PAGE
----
Union asks Disney to increase worker pay
The union representing about half the workers at Walt Disney World called on Disney executives Friday to increase wages to combat recent hiring and retention problems.
In a letter to Disney, the Services Trade Council cited mandatory overtime, increases in living costs — such as high gas prices — and stagnant wages as contributing to "low morale" on the job.
"The problem has clearly become such a general one affecting so many of the cast members that we represent we felt we needed to emphasize to the company the fundamental issues of the low starting wage," said Morty Miller, president of the council, an umbrella group that represents six unions with 29,000 Disney employees.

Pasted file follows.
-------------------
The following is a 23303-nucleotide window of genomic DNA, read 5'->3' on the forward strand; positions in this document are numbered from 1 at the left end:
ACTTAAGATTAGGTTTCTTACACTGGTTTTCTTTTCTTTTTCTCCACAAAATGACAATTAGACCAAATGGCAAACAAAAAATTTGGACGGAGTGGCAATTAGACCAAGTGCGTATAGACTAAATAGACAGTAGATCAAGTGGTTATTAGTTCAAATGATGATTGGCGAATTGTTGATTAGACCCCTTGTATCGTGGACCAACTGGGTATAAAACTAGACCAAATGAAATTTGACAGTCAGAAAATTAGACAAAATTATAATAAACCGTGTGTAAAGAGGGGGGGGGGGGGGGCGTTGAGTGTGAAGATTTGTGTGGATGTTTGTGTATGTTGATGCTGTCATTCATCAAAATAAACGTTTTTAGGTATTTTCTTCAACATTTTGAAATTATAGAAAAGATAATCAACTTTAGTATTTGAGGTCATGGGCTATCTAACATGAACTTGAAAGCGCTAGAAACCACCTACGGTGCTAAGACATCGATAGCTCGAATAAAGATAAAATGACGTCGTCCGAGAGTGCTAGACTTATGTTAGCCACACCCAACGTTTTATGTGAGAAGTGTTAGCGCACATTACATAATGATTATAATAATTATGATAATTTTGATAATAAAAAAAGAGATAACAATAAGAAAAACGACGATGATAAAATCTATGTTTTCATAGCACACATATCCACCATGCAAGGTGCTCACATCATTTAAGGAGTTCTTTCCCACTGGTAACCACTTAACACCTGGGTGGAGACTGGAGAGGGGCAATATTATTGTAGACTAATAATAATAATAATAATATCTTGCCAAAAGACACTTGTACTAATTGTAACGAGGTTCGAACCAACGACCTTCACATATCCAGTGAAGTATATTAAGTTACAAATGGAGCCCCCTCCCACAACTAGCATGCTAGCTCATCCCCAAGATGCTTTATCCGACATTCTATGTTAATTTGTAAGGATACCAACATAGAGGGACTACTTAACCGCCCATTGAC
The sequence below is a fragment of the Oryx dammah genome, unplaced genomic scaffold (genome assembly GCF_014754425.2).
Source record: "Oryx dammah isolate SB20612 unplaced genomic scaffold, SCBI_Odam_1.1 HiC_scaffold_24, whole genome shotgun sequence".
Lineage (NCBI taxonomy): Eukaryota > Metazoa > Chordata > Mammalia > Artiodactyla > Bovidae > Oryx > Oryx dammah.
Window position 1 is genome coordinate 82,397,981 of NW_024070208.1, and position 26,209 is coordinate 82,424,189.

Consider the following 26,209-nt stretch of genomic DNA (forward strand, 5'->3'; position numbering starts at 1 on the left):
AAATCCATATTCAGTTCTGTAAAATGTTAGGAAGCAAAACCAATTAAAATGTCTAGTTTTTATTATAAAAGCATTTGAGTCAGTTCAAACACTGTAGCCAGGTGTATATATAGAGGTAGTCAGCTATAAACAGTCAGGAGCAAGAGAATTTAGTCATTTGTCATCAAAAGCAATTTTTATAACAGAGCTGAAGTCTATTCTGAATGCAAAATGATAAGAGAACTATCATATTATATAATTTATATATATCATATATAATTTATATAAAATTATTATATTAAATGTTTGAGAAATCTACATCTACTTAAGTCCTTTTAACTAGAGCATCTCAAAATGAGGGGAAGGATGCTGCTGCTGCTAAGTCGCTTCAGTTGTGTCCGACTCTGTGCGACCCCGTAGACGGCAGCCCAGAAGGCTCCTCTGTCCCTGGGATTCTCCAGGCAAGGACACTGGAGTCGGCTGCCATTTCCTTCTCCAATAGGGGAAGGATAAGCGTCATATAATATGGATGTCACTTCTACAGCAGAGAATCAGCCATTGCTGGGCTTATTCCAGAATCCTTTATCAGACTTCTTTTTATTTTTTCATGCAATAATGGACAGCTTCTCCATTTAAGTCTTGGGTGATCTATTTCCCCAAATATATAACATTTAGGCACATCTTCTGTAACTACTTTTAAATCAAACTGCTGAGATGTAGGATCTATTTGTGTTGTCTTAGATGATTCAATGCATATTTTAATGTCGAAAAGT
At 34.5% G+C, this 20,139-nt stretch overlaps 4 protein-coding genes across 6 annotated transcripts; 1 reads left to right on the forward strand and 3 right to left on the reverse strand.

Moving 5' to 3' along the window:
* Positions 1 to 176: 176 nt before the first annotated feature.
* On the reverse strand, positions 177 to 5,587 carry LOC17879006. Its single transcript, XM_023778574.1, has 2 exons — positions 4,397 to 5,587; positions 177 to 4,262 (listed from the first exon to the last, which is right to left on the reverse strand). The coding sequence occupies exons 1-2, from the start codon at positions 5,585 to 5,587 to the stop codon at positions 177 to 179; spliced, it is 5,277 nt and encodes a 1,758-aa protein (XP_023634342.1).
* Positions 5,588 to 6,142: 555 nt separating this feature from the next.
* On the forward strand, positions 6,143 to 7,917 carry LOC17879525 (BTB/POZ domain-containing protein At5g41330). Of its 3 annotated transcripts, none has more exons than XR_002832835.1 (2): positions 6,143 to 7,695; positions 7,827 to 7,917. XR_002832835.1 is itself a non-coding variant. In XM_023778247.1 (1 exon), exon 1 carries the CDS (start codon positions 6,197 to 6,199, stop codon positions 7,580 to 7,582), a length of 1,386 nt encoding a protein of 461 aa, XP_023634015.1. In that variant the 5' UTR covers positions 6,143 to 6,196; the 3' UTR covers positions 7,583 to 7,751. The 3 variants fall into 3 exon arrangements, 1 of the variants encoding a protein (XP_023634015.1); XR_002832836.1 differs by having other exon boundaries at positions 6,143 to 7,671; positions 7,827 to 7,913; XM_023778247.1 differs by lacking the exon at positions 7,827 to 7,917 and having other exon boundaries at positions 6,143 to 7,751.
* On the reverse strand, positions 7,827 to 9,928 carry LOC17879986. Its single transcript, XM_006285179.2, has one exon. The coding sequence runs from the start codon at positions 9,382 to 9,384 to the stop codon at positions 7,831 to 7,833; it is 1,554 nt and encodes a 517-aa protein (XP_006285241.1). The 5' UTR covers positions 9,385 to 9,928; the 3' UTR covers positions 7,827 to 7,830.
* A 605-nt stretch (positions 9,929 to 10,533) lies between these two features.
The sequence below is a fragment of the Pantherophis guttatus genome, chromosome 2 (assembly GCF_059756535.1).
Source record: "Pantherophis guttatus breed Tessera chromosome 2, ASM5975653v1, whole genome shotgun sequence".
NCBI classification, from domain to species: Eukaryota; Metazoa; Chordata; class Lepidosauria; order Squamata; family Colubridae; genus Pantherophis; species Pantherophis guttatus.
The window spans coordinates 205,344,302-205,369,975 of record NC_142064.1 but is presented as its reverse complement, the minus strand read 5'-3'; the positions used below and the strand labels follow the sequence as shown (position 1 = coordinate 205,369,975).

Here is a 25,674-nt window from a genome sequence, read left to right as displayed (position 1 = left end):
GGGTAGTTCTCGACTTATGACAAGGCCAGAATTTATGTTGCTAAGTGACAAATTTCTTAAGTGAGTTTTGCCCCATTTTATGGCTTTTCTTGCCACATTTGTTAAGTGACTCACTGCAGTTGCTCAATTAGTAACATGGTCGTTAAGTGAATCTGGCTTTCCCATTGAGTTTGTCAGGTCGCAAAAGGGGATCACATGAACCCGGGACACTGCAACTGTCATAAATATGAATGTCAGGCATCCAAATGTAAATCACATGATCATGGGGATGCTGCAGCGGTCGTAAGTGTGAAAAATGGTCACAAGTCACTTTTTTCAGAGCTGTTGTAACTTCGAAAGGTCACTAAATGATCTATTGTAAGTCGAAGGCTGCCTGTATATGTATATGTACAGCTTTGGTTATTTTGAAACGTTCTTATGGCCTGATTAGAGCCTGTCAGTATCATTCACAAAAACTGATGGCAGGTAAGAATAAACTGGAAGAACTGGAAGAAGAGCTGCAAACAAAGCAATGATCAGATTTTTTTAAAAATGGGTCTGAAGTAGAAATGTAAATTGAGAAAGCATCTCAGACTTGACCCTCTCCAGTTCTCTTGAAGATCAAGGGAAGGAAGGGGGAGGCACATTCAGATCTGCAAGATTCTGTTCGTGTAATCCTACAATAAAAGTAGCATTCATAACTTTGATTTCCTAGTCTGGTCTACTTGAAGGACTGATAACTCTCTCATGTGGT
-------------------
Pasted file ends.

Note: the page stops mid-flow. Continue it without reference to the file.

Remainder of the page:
Disney launched a hiring blitz in recent months that featured job fairs and bonuses to workers who refer new hires.
Miller said those tactics ignore the real reason Disney can't hire and retain enough workers: compensation. He said 20 percent of the workers he represents earn less than $7 an hour.
Universal Orlando raised its minimum wage this month by 50 cents to $7.25 an hour as a way to remain competitive in the hiring game in a market with low unemployment. In March, SeaWorld Orlando went to $7 an hour.
Disney's starting wage is $6.90.
Disney spokesman Jacob DiPietre said the company is always assessing its pay packages and ways to recruit employees.
"We offer a competitive package of wages and benefits, including subsidized on-site child care, commuter assistance and theme-park admission," he said. "We are constantly evaluating the market to ensure our wages remain competitive. Currently, we are looking at several different options to help us recruit and retain the best and most qualified cast members."